Leading ADHD experts give real-life answers to questions submitted by ADD adults and parents raising children with attention deficit disorder across a range of topics covering symptoms, school, work, and family life.
Note on audio quality: This podcast is a recording of a webinar series, and the audio has been captured from telephone conversations, not recorded in a studio. Register to participate in the live webinars at: www.additudemag.com/webinars/
Ari Tuckman, Psy.D., takes a deeper look at the science of time awareness to understand why procrastination, time blindness, and tardiness are such big problems for people with ADHD—and teaches strategies to help us "see" and "feel" time.
Roberto Olivardia, Ph.D., discusses dyslexia, which is the most common learning disability—symptoms, similarities to and differences from ADHD, the most effective interventions, and how to talk with your child about the diagnosis.
As Anna Vagin, Ph.D., explains, the sustained attention and give and take required in face-to-face interactions can present challenges for children with ADHD. She offers strategies for parents and teachers to help kids improve their conversational skills.
Dysgraphia and written expression challenges are common in children with ADHD. For these kids, staring at a blank page can feel like torture. Literacy specialist Kendra Wagner, M.A., shares strategies to help children with LD get their thoughts on paper.
Video games can teach problem-solving skills and critical thinking—and also suck a child’s attention from real people and experiencesd. Wes Crenshaw, Ph.D., and Ryan Sipes explain how to choose the best games and set reasonable restrictions.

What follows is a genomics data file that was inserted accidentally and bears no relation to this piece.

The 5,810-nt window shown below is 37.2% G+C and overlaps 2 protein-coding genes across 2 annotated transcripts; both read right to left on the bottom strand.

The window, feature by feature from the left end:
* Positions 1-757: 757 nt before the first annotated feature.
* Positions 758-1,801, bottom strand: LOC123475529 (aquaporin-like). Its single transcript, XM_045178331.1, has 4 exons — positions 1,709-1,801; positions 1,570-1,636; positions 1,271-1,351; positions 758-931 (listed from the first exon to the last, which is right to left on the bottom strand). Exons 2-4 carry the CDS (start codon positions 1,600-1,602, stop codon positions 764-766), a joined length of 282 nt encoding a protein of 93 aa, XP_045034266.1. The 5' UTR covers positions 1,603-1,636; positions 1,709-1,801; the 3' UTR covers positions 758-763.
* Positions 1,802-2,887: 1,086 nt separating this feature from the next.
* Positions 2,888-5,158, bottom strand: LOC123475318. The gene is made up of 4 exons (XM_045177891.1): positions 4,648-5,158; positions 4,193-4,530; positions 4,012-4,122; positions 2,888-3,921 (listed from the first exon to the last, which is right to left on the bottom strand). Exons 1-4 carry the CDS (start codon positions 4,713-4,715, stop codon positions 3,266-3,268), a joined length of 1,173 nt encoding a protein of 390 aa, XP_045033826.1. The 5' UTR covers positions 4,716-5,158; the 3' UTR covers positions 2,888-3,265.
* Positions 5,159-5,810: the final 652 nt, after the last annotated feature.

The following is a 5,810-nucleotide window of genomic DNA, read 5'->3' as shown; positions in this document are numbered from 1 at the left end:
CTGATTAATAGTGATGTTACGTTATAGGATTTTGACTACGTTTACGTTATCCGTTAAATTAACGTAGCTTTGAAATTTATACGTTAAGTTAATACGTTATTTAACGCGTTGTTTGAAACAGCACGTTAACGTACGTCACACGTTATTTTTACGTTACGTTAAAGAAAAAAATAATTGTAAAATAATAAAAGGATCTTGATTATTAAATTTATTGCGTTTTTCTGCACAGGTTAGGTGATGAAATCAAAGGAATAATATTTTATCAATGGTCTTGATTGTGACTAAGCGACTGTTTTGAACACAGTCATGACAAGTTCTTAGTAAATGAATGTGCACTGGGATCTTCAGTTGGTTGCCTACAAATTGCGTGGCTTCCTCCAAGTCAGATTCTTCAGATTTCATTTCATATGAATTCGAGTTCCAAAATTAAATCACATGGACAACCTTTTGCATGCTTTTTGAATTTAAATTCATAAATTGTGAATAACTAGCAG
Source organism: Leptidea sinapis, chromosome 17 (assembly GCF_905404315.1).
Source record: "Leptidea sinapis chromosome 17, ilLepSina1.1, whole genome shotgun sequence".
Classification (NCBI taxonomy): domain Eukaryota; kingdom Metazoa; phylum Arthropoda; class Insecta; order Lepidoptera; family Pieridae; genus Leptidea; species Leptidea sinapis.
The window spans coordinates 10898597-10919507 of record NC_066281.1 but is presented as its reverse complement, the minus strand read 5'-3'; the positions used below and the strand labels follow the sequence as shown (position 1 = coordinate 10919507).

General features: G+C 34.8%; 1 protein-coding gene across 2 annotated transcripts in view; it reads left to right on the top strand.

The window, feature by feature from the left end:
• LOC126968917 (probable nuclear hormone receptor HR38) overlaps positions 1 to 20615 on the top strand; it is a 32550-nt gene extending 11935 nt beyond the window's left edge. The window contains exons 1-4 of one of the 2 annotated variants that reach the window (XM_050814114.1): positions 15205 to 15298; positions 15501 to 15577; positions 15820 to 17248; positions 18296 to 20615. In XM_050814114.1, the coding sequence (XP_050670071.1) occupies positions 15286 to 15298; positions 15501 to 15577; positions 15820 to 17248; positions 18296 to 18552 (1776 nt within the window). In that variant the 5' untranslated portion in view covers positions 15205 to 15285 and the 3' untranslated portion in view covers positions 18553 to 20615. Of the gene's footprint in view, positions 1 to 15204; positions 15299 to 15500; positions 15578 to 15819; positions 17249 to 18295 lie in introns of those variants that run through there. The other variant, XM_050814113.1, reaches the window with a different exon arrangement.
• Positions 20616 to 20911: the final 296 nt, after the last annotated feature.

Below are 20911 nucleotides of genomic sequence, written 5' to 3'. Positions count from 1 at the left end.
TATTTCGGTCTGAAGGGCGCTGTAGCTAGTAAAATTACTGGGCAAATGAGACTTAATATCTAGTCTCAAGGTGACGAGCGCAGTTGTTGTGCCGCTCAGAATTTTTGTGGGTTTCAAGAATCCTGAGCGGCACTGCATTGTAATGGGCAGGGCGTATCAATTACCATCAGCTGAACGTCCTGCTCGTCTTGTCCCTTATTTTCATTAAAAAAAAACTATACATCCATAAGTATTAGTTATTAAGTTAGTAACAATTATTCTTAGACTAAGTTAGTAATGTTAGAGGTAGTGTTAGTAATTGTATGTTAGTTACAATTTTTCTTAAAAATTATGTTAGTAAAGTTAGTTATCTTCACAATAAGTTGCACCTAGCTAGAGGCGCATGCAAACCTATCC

NVLD is poorly understood, and is underdiagnosed in children with ADHD. Amy Margolis, Ph.D., explains the condition, how to distinguish symptoms from those of ADHD, and the strategies that can help these children in school and social settings.
Jerome J. Schultz, Ph.D., explains the impact of stress and anxiety on learning and beahvior, and offers insider tips for teachers of students with ADHD—from modifying assignments and learning environments to managing disruptive behavior.
Too many individuals with ADHD have been called an underachiever or a slacker, despite having the brains and ideas to achieve greatness. Productivity coach Alan Brown shares strategies to quiet your mind, set priorities, stay on task, and get things done.
Parents who homeschool their children with ADHD say that it can nurture strengths, improve academic performance, and boost self-esteem. Kathy Kuhl explains how all families can customize their child's education and benefit from a "homeschool view."
In working with ADHD patients over 27 years, James Ochoa, LPC, identified what he calls Emotional Distress Syndrome, and the extent to which it affects everyday life. He shares tools for weathering emotional storms and building self-esteem.